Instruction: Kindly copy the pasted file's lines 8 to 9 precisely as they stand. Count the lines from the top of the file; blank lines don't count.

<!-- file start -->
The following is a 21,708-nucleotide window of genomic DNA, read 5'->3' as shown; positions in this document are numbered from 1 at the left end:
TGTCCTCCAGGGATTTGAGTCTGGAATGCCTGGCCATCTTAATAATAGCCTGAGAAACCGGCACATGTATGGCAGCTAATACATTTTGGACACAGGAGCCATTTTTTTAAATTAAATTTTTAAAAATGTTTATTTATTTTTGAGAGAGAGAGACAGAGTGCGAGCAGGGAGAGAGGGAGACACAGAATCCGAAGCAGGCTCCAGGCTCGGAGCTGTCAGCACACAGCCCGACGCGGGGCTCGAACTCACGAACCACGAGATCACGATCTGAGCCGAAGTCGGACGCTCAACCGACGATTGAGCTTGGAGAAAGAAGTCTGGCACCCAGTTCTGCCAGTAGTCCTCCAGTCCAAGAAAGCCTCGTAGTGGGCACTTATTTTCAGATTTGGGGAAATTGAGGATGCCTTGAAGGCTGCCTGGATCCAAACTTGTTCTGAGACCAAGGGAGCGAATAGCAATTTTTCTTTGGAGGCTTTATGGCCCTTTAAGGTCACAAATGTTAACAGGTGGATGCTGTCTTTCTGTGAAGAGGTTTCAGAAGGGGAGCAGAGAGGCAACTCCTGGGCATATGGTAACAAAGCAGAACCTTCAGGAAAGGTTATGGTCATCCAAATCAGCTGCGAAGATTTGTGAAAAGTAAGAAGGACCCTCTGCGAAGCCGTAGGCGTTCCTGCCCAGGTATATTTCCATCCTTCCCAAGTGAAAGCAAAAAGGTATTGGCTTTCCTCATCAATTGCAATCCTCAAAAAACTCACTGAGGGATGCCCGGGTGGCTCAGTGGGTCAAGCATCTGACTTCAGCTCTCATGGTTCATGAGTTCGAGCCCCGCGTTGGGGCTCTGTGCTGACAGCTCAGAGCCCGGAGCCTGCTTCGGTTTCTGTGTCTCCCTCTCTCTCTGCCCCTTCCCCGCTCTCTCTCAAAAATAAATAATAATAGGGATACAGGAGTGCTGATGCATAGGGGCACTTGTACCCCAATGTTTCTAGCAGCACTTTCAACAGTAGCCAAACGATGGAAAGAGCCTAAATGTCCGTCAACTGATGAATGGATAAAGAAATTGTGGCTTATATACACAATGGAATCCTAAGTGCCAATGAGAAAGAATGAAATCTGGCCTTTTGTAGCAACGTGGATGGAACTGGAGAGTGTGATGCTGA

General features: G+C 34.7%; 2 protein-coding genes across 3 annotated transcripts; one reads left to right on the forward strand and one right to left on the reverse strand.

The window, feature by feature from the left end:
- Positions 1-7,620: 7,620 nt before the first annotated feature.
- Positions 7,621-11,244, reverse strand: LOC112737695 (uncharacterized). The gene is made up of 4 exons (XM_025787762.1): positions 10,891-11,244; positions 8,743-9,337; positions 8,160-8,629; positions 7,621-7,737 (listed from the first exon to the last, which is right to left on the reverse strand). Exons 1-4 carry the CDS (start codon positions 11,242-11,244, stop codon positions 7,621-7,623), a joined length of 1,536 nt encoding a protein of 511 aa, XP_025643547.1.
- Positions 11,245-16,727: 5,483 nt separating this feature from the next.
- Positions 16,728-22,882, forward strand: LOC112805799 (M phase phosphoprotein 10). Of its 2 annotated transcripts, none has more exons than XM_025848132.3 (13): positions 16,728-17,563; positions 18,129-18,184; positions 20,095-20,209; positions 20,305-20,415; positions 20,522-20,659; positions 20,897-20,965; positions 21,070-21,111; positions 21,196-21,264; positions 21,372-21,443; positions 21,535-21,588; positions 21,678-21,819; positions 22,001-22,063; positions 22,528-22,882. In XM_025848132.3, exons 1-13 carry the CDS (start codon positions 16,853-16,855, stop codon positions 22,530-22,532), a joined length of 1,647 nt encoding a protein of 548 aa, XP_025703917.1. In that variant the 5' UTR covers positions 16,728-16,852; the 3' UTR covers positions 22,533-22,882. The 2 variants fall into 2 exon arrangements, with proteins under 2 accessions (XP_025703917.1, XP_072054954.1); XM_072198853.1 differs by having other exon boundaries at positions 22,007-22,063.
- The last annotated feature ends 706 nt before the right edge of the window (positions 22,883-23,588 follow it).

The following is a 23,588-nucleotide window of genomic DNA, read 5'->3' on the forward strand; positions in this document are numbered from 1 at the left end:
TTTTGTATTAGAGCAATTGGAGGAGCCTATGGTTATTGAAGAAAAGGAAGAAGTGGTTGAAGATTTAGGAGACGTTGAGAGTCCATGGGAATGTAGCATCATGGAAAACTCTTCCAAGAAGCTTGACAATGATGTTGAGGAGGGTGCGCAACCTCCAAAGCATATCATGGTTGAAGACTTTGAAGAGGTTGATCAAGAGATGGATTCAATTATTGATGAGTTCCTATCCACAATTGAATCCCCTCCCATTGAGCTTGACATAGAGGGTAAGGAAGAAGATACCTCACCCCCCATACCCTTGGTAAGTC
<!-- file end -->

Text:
- Positions 16,728-22,882, forward strand: LOC112805799 (M phase phosphoprotein 10). Of its 2 annotated transcripts, none has more exons than XM_025848132.3 (13): positions 16,728-17,563; positions 18,129-18,184; positions 20,095-20,209; positions 20,305-20,415; positions 20,522-20,659; positions 20,897-20,965; positions 21,070-21,111; positions 21,196-21,264; positions 21,372-21,443; positions 21,535-21,588; positions 21,678-21,819; positions 22,001-22,063; positions 22,528-22,882. In XM_025848132.3, exons 1-13 carry the CDS (start codon positions 16,853-16,855, stop codon positions 22,530-22,532), a joined length of 1,647 nt encoding a protein of 548 aa, XP_025703917.1. In that variant the 5' UTR covers positions 16,728-16,852; the 3' UTR covers positions 22,533-22,882. The 2 variants fall into 2 exon arrangements, with proteins under 2 accessions (XP_025703917.1, XP_072054954.1); XM_072198853.1 differs by having other exon boundaries at positions 22,007-22,063.
- The last annotated feature ends 706 nt before the right edge of the window (positions 22,883-23,588 follow it).